“If you need to write the name of what you are representing on your flag, your symbolism has failed,” says Roman Mars, the man who led the Ted Talk.
That is true of all symbolism, I think, whether it’s in works of fiction or cinema. For example, in the movie “Cool Hand Luke,” Luke (played by Paul Newman) eats 50 hard-boiled eggs to win a bet and lays on a table with his arms stretched out and his ankles crossed.
Dragline (played by George Kennedy) does not look straight into the camera and say, “Will ya look at the Christ imagery in this shot!”
Another reason not to put words on flags is that most flags are on a pole and are viewed from a distance of 100 feet, meaning that only eagles could read the words if eagles could read.
One rule of flag design — or any good design — is to be distinctive.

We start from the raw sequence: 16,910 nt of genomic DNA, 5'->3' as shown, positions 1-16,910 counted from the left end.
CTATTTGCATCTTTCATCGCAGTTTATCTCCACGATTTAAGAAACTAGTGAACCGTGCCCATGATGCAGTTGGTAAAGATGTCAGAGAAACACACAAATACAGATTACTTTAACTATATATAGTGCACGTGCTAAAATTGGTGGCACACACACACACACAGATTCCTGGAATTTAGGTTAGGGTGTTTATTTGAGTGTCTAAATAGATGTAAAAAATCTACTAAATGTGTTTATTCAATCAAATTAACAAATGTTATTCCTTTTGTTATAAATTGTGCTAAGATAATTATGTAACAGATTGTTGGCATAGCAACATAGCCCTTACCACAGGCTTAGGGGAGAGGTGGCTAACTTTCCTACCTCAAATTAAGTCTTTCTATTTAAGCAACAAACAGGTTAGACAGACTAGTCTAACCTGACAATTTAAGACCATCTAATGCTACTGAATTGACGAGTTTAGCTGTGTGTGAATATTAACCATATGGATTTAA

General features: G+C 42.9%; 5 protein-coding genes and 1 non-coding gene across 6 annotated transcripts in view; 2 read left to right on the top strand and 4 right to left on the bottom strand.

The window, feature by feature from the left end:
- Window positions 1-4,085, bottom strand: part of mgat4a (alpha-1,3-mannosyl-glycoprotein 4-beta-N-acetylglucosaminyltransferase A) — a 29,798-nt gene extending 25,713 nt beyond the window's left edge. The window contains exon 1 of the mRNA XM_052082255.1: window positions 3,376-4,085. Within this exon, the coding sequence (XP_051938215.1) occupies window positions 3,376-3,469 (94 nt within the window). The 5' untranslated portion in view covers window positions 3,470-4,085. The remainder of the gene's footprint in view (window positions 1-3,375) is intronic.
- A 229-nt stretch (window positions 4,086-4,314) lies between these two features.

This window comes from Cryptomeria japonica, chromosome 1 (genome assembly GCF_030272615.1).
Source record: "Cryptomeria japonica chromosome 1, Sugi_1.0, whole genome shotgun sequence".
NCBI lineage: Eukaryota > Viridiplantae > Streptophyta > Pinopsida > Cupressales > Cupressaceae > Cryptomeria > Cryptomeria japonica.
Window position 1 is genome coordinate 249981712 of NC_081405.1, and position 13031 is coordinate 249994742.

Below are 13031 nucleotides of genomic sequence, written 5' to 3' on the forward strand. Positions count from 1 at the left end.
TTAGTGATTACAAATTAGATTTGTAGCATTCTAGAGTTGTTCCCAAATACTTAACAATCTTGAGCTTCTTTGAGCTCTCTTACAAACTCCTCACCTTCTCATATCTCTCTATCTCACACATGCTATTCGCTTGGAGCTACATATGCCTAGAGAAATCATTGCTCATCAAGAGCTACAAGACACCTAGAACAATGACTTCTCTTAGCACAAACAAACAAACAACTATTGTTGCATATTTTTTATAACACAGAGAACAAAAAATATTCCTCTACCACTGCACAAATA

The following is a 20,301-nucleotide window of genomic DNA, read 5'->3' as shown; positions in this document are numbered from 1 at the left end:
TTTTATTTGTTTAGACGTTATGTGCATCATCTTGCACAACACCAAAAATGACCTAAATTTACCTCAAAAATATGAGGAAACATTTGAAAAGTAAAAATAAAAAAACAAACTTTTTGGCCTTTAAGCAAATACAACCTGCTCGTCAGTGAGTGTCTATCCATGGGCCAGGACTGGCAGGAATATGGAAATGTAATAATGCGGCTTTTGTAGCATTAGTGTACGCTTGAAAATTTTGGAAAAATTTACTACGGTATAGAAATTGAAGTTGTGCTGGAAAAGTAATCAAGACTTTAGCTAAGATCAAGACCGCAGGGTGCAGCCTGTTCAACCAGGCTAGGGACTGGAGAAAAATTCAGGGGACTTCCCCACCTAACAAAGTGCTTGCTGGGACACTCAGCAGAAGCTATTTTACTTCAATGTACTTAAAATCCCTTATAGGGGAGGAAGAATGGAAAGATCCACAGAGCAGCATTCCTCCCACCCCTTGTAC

Our current flag is about as distinctive as a happy-face emoji. It’s a rip-off of what, in 1938, was the City of St. Louis flag.
Here’s the current city flag.
Here’s what the city of St. Louis flag was in 1938.
Neither of the above flags is much different from the Missouri state flag, adopted in 1913.
Yes, we have two grizzly bears on our state flag. They symbolize the state’s strength and its citizens’ bravery. But they might as well be whales, mastodons or unicorns because grizzly bears never inhabited Missouri.
I’d rather have two strong and brave Hellbender salamanders. At least they live here.
The Ted Talk of 2015 includes comments from Ted Kaye, author of a 16-page pamphlet titled “Good Flag, Bad Flag: How to Design a Great Flag.”
Kaye says: “A well-designed flag could be seen as an indicator of how a city considers all of its design systems: its public transit, its parks, its signage. It might seem frivolous, but it’s not.
“Often when city leaders say, ‘We have more important things to worry about than a city flag,’ my response is — if you had a great city flag you would have a banner for people to rally under to face those more important things.”
Maybe that’s true, but I doubt that it is.
I don’t see Springfield residents gathering under a flag, new or old, to charge into the issue of homelessness.
But a new and better flag would at least put an end to people staring up at our current flag and asking:
“What’s that say?”